Military movies are a lot of fun, and the Department of Defense loves how they prime plenty of young folks to join the service. But while military service and military movies are both great, there’s a huge gap between how military life is portrayed and how it actually works. So, here are nine scenes from military movies that are fun to watch but few troops ever get the chance to do:
Buzzing the deck or tower
Yeah! “Top Gun!” And not the beach scene that makes our sisters act weird for 20 minutes afterward! But if you’re thinking about joining naval aviation in order to fly super fast past control towers on ship and shore, you should probably know that the beach scene is more likely to happen (but much less sexy) than “buzzing the tower” against orders.
See, F-14 Tomcats cost about $38 million each. So, pilots taking dangerous risks with their birds weren’t told off by an angry commander, they were investigated and had their wings taken away. And “Top Gun” is a school, and the commander definitely should’ve had some pilots ready to go to school besides the one who keeps taking unnecessary gambles with aircraft.
Hunt for lost technology with sexy archaeologists
In “The Mummy,” another awesome Tom Cruise flick, the hero is an elite soldier who, after a series of illegal mishaps, finds himself searching a tomb with a sexy archaeologist. The Nazi soldiers in “Indiana Jones” also spend a lot of time in ruins with sexy archaeologists (I’m talking about Dr. Elsa Schneider, but if you’re into Dr. René Emile Belloq, go for it).
But actually, modern military weapons typically come from laboratories, not ancient ruins. And the number of entombed monsters the Air Force is sent to re-secure like in “The Mummy” is also shockingly low. You’ll spend much more time in smelly port-a-johns with a smartphone than you will in Egypt with models.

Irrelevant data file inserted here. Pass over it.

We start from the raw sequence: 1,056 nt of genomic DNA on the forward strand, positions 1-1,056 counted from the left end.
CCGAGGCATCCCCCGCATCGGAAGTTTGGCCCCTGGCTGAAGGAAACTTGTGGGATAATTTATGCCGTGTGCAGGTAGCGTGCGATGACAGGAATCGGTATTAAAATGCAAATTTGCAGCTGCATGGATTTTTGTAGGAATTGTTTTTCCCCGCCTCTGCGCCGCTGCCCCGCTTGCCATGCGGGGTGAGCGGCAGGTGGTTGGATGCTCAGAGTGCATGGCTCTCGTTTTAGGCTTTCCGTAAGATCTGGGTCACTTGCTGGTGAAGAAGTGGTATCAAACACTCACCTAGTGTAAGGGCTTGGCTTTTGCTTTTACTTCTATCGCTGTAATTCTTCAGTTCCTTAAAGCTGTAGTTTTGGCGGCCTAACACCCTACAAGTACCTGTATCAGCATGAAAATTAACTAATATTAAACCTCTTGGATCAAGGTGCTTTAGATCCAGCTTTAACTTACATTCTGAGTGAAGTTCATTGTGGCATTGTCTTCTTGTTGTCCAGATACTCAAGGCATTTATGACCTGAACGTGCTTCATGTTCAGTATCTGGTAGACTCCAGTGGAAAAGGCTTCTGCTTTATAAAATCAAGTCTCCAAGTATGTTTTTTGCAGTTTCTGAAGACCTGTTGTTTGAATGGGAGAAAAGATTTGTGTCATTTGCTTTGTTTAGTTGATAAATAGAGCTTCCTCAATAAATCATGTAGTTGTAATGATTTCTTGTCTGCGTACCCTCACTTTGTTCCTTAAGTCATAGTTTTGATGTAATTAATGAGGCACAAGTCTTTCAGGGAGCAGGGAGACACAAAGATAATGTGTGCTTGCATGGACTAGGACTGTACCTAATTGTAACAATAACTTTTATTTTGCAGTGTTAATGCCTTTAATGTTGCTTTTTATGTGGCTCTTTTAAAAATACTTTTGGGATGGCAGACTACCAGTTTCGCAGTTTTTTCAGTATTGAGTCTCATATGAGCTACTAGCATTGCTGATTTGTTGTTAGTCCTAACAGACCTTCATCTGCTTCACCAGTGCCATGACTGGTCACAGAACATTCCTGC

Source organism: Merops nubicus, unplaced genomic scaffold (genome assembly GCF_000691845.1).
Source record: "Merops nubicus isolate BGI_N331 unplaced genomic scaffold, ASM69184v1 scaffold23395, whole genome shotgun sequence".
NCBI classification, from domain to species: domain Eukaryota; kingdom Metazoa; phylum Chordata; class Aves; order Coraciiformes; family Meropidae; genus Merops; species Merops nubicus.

Tell off scientists for being too science-y
But about that weapons-coming-out-of-labs thing from the last paragraph — plenty of movies also show soldiers running into academics and being all superior because the soldiers are brave and covered in muscles and the scientists are pencil necks. For those of you lucky enough to have forgotten the 1998 “Godzilla,” the military ignores about 30 warnings that Godzilla may have laid eggs.
But scientists aren’t actually assigned to combat units very often. And the few scientists who do end up with military units aren’t typically biologists tracking the local zombie outbreaks that you can laugh off until you get bit. They’re usually anthropologists telling you that the local Afghans don’t like you much, mostly because of all the shooting. Thanks, scientists!
We loved “Independence Day” and hated “Battlefield: LA” as much as the next guy but, and brace yourselves here, aliens have never invaded Earth, and that’s not what the Space Force is for. Offensive wars against aliens don’t happen much either. We won’t be mining unobtanium from Pandora.
I know, big shocker. You might get to work against the “immigrant” form of aliens, but that’s mostly putting up barbed wire and providing medical aid while you sit in the middle of the desert during Christmas. So, I guess what we’re saying is: weigh your options.
Slaughtering bug armies
The best kinds of armies, alien or otherwise, to kill are easily bug armies and zombies. So much killing, so much gore, so little moral squeamishness. No one worries much about the bugs in “Starship Troopers,” even when heroes are climbing on top of them, shooting a hole through their exoskeletons, and then throwing a grenade inside of them.